Pine Water Rate Raise Settled

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A settlement agreement among all but one of the concerned parties in the Pine Water Company rate increase application has been filed with the Arizona Corporation Commission.

"There has been an interesting development," ACC spokesperson Heather Murphy said. "There is a settlement."

Under terms of the settlement, Pine Water Company will receive an annual increase in revenue equal to $77,243. This will amount to an annual revenue increase of 11.81 percent and a total annual revenue of $731,291.

Pine Water Company filed the rate increase request on May 1, 2003, asking the ACC for a rate increase that would generate an additional $268,993 in revenues plus a $10 per month meter surcharge. Robert Hardcastle, president of Pine Water Company parent Brooke Utilities, argued that the current rates -- in effect since April 1, 2000 -- were no longer adequate to provide the company a fair rate of return and had, in fact, led to operating losses the last three years.

In announcing the settlement, Murphy said the participating parties included Pine Water Company, intervenors John Breninger and the Pine-Strawberry Water Improvement District (PSWID), and the ACC staff. Only intervenor Robert Cassaro declined to sign on.

Cassaro said he did not object to the financial terms of the settlement, only to the fact that the company's toll-free service number is non-functional much of the time and/or the company does not respond to leaks and other emergencies in a timely manner.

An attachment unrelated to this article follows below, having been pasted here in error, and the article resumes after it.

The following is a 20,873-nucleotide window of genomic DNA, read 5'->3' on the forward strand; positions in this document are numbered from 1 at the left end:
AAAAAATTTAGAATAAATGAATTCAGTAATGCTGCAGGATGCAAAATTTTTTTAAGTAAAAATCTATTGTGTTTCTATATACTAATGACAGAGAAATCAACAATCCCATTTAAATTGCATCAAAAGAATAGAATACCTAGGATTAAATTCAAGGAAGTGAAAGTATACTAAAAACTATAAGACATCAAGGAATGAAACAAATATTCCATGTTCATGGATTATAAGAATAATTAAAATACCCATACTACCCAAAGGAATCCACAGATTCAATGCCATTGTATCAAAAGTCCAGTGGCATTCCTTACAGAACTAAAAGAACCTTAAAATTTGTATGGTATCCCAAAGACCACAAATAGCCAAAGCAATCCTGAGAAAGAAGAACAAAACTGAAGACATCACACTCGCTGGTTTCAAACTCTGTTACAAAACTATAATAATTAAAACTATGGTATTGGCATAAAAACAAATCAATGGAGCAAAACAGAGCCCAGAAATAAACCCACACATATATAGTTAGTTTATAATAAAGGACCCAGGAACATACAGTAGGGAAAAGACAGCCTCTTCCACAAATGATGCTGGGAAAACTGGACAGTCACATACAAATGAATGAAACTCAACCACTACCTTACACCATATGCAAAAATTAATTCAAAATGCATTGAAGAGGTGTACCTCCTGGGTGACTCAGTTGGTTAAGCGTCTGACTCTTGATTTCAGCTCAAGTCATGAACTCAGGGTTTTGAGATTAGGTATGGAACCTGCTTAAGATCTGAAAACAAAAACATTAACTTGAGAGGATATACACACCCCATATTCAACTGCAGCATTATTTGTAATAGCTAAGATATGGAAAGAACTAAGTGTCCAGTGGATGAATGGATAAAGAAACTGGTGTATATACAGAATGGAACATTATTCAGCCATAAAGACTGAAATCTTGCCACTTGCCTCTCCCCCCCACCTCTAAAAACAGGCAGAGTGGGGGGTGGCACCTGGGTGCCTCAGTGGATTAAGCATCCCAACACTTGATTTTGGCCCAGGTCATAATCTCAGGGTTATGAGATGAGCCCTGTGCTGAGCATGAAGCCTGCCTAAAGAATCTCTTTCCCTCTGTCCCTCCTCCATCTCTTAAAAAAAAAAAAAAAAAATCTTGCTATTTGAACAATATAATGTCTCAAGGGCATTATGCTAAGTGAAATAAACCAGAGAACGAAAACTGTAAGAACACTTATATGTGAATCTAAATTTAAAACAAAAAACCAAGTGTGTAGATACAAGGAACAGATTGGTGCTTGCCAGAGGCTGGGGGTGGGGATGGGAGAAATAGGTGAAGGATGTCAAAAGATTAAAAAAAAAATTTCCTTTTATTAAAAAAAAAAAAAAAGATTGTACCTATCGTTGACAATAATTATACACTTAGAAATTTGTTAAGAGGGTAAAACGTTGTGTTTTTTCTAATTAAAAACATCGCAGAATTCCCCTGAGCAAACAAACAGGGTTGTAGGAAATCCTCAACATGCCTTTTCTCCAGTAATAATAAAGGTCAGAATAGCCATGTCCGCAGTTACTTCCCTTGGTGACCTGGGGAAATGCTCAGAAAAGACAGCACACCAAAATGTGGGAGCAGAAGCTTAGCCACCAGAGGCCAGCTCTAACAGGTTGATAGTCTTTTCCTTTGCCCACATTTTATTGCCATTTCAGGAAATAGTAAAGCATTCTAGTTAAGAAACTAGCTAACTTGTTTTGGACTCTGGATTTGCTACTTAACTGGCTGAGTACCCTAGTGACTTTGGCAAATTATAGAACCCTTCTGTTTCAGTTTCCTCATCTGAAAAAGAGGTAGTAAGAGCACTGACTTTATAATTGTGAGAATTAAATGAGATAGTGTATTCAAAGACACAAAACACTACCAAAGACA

"I don't disagree with the agreement as it was written," Cassaro said. "I just wanted them to agree to deal with the lack of response time when people called the California 800 number reporting a leak." And if a leak does get reported the company's on-scene performance leaves a lot to be desired, according to Cassaro.

Breninger said his motive in agreeing to the settlement was a desire to see the company pursue new sources of water.

"What I wanted was for the commission to change its methodology and open up the door to more capital investment and the resulting higher rates to develop the real source of our water up here," Breninger said.

The actual increase customers can expect has not been determined, and the settlement agreement itself will not be final until it is approved by the ACC.

"It's not necessarily what this will be," Murphy said, "but it's what was submitted to the judge as what the parties agreed to, realizing that the parties were fighting with each other, as an equitable resolution of the rate case -- results they could live with except for Mr. Cassaro."

According to Breninger, ACC approval is far from a foregone conclusion.

Hardcastle agreed, and expressed his displeasure with a summary of the settlement recently sent to Pine Water customers by PSWID.

"Contrary to PSWID's recently circulated community flier, the judge has not yet issued his recommendation and the matter has not yet come before the commissioners," he said. "Both parties could materially change the settlement agreement to the extent that none of the parties can accept it."

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